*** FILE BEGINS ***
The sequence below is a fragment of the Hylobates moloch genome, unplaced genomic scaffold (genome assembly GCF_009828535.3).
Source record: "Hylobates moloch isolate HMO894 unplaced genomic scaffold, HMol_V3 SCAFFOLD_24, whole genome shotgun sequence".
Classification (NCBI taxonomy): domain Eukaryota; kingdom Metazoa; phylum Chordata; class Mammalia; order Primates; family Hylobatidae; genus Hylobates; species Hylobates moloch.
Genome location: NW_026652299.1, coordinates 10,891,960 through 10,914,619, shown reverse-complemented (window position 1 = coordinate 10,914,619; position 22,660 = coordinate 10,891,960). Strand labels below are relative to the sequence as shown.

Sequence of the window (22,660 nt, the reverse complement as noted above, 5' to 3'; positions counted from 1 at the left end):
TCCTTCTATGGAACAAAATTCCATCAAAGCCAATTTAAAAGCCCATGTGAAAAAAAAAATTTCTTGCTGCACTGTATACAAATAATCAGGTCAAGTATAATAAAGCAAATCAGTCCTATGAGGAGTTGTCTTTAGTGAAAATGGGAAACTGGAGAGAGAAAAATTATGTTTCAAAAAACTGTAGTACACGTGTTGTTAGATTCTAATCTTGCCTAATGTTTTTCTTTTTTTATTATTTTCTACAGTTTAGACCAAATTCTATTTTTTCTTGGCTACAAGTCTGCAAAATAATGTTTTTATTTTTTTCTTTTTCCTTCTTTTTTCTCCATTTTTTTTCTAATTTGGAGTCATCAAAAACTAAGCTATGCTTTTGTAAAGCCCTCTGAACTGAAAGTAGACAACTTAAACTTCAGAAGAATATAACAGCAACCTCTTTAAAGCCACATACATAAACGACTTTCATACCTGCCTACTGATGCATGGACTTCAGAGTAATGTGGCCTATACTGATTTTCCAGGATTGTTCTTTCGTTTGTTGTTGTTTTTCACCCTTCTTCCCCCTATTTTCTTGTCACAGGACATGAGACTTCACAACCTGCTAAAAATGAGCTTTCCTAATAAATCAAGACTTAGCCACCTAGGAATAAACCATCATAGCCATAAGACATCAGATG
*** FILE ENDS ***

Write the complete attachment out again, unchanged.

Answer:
The sequence below is a fragment of the Hylobates moloch genome, unplaced genomic scaffold (genome assembly GCF_009828535.3).
Source record: "Hylobates moloch isolate HMO894 unplaced genomic scaffold, HMol_V3 SCAFFOLD_24, whole genome shotgun sequence".
Classification (NCBI taxonomy): domain Eukaryota; kingdom Metazoa; phylum Chordata; class Mammalia; order Primates; family Hylobatidae; genus Hylobates; species Hylobates moloch.
Genome location: NW_026652299.1, coordinates 10,891,960 through 10,914,619, shown reverse-complemented (window position 1 = coordinate 10,914,619; position 22,660 = coordinate 10,891,960). Strand labels below are relative to the sequence as shown.

Sequence of the window (22,660 nt, the reverse complement as noted above, 5' to 3'; positions counted from 1 at the left end):
TCCTTCTATGGAACAAAATTCCATCAAAGCCAATTTAAAAGCCCATGTGAAAAAAAAAATTTCTTGCTGCACTGTATACAAATAATCAGGTCAAGTATAATAAAGCAAATCAGTCCTATGAGGAGTTGTCTTTAGTGAAAATGGGAAACTGGAGAGAGAAAAATTATGTTTCAAAAAACTGTAGTACACGTGTTGTTAGATTCTAATCTTGCCTAATGTTTTTCTTTTTTTATTATTTTCTACAGTTTAGACCAAATTCTATTTTTTCTTGGCTACAAGTCTGCAAAATAATGTTTTTATTTTTTTCTTTTTCCTTCTTTTTTCTCCATTTTTTTTCTAATTTGGAGTCATCAAAAACTAAGCTATGCTTTTGTAAAGCCCTCTGAACTGAAAGTAGACAACTTAAACTTCAGAAGAATATAACAGCAACCTCTTTAAAGCCACATACATAAACGACTTTCATACCTGCCTACTGATGCATGGACTTCAGAGTAATGTGGCCTATACTGATTTTCCAGGATTGTTCTTTCGTTTGTTGTTGTTTTTCACCCTTCTTCCCCCTATTTTCTTGTCACAGGACATGAGACTTCACAACCTGCTAAAAATGAGCTTTCCTAATAAATCAAGACTTAGCCACCTAGGAATAAACCATCATAGCCATAAGACATCAGATG